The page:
Martel says that "thanks to Rey muerto, [she] started to get jobs in television." From 1995 to 1999 she directed the unconventional children's program Magazine For Fai, in which child actors performed in different sketch comedies. In a 2013 interview with ABC Color, Martel says the show "became a cult for children.... It was not commercially known, but there are a lot of young people who saw it. Many of its actors are now stars of Argentine cinema." She also made two documentaries for television: Encarnación Ezcurra (1998), about the eponymous wife of Argentine politician and army officer Juan Manuel de Rosas, and Las dependencias (The Outbuildings) (1999), a reconstruction of the life of the celebrated Argentine short fiction writer Silvina Ocampo, which draws on the testimonies of Ocampo's servants and friends.
In August 2016, The Headless Woman ranked #89 on BBC's 100 Greatest Films of the 21st Century, polled from 177 film critics around the world.
Film scholar Deborah Martin wrote a full-length book on Martel's oeuvre, published in May 2016, in which she argues that Martel's films "demonstrate possibilities of rupture and escape through her cinematic recreations of rebellious young girls' forbidden desires.... Despite the fact that these films depict in detail structures of social and political oppression, desire acts as an uncontrollable and multiple force which can overcome these structures."
In February 2016, while editing Zama, Martel was diagnosed with uterine cancer. She stated that her illness caused a delay in the film's post-production but ultimately catalyzed its completion. In November 2017, IndieWire reported that she has been in remission since late 2016.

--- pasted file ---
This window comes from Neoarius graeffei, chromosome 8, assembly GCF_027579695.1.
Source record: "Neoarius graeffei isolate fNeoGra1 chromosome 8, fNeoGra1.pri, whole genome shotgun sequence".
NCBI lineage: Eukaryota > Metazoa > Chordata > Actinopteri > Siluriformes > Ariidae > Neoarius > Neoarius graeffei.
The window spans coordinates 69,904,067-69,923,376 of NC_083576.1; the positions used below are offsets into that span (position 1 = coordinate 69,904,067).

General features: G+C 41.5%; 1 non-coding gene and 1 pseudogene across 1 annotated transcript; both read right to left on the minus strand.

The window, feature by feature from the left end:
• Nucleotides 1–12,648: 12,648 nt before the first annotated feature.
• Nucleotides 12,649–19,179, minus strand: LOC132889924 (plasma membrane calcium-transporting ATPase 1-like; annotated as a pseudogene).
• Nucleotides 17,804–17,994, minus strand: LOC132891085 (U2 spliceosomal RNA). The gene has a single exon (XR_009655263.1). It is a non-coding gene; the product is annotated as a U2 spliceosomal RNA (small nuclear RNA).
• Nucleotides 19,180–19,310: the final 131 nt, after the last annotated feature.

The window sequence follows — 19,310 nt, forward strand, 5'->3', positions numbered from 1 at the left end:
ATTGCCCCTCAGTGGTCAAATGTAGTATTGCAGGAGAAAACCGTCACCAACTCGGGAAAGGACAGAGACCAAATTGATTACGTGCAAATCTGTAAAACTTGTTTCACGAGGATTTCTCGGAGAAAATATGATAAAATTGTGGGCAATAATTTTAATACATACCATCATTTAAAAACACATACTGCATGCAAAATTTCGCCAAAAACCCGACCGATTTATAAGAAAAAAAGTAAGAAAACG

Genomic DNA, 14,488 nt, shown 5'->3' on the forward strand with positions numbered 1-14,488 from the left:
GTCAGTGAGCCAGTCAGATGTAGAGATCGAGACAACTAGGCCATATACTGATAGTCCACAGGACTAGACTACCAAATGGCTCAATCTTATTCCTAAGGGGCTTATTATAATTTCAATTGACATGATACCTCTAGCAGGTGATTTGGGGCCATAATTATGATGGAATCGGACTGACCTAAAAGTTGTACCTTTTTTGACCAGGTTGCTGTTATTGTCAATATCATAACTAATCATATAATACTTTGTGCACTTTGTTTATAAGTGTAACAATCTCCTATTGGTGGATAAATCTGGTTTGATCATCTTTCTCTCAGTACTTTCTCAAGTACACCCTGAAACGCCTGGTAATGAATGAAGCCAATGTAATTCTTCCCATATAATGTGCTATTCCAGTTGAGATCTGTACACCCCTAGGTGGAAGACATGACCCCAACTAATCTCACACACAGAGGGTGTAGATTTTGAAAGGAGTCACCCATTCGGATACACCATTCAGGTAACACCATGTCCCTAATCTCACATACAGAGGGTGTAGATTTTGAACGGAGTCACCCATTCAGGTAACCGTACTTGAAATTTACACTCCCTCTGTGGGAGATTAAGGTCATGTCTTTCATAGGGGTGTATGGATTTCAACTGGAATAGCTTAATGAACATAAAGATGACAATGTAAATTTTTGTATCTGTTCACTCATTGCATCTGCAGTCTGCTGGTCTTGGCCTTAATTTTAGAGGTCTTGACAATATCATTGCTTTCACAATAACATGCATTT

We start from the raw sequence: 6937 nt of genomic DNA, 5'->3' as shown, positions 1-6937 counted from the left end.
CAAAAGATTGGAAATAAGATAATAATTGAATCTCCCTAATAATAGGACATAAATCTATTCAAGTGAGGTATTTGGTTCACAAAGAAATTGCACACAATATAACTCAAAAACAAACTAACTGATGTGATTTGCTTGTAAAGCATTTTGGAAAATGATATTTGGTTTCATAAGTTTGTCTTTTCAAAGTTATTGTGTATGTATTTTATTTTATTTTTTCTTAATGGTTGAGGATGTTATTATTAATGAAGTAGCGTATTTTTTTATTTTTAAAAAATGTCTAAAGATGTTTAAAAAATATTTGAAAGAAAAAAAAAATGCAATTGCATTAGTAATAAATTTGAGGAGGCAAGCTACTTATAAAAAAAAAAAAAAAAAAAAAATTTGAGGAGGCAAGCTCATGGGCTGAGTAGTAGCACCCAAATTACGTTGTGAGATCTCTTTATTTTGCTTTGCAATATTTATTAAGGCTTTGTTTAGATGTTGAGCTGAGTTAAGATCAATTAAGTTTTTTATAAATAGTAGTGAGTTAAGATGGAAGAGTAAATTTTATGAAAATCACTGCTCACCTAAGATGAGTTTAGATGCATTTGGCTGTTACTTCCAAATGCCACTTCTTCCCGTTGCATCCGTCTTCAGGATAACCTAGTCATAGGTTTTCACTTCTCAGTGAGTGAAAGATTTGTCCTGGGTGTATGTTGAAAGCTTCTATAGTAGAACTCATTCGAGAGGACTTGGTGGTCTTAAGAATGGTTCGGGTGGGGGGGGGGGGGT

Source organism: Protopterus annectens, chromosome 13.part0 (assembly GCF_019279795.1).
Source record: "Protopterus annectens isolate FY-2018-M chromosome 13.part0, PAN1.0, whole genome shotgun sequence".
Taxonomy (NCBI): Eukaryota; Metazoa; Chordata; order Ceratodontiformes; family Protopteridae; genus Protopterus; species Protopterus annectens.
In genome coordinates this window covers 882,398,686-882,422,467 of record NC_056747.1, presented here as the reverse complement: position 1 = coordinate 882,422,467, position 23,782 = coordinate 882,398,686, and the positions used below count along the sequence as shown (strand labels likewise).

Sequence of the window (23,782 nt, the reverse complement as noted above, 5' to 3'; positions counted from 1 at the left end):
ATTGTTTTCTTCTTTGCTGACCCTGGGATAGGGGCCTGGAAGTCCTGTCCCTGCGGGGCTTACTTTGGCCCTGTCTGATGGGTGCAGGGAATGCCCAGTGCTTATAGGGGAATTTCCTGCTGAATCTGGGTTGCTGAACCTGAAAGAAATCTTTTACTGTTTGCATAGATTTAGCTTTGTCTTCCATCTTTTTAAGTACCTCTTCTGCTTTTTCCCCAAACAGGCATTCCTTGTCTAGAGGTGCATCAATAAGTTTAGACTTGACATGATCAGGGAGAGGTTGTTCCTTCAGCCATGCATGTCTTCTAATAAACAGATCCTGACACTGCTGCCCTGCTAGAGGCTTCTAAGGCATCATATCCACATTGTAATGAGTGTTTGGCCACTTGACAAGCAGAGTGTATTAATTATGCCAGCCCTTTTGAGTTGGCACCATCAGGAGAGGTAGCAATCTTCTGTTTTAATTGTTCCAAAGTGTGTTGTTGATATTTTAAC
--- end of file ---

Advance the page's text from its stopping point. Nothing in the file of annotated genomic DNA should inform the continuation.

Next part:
Martel's fourth feature film Zama premiered at the Venice International Film Festival in August 2017. An adaptation of Antonio di Benedetto's 1956 novel of the same name, it narrates the tragic story of Don Diego de Zama, a Spanish colonial functionary stationed in Asunción, Paraguay who waits, in vain, for his superiors to authorize his return home to his wife and family. It was an international co-production among eight countries: Argentina, Brazil, Spain, Mexico, France, the U.S., the Netherlands, and Portugal, with stars like Pedro Almodóvar, Gael García Bernal, and Danny Glover among its long list of producers. It went on to screen at the Toronto International Film Festival and New York Film Festival and received widespread acclaim from critics.
In primary school, Martel's uncle helped her develop interests in mythology, Greek, and Latin languages. In fifth grade, she set her sights on gaining admission to the elite, "ultra-Catholic" secondary school Bachillerato Humanista Moderno, because it was the only school in Salta that offered classes in ancient languages. Her parents opposed the school because of its elitist tradition which they felt reinforced class differences, but, because of the school's prominent alumni and Martel's intellectual curiosity, they did not stop her from her pursuit. Eventually, Martel passed the demanding entrance exam and enrolled in the school in the sixth grade. Since she came from a "solidly middle class" family, as she stated in a revealing 2008 interview with BOMB Magazine, Martel felt like an outsider at the school. Her peers, she said, attended the school because their families expected them to, while she only attended it so she could study Greek and Latin. In a 2018 interview with Gatopardo magazine, her mother said that at the school Martel was a "radical and challenging" honor roll student who excelled in science.
In May 2018, Martel was filmmaker-in-residence at the University of Cambridge, where she offered a sequence of seminars on her filmmaking practice to students, staff, and the university community.
In May 2019, Martel directed Icelandic singer Björk in Cornucopia, a theatrical concert production at The Shed, an arts center in Manhattan.
Currently, Lucrecia Martel is 56 years, 5 months and 25 days old. Lucrecia Martel will celebrate 57th birthday on a Thursday 14th of December 2023.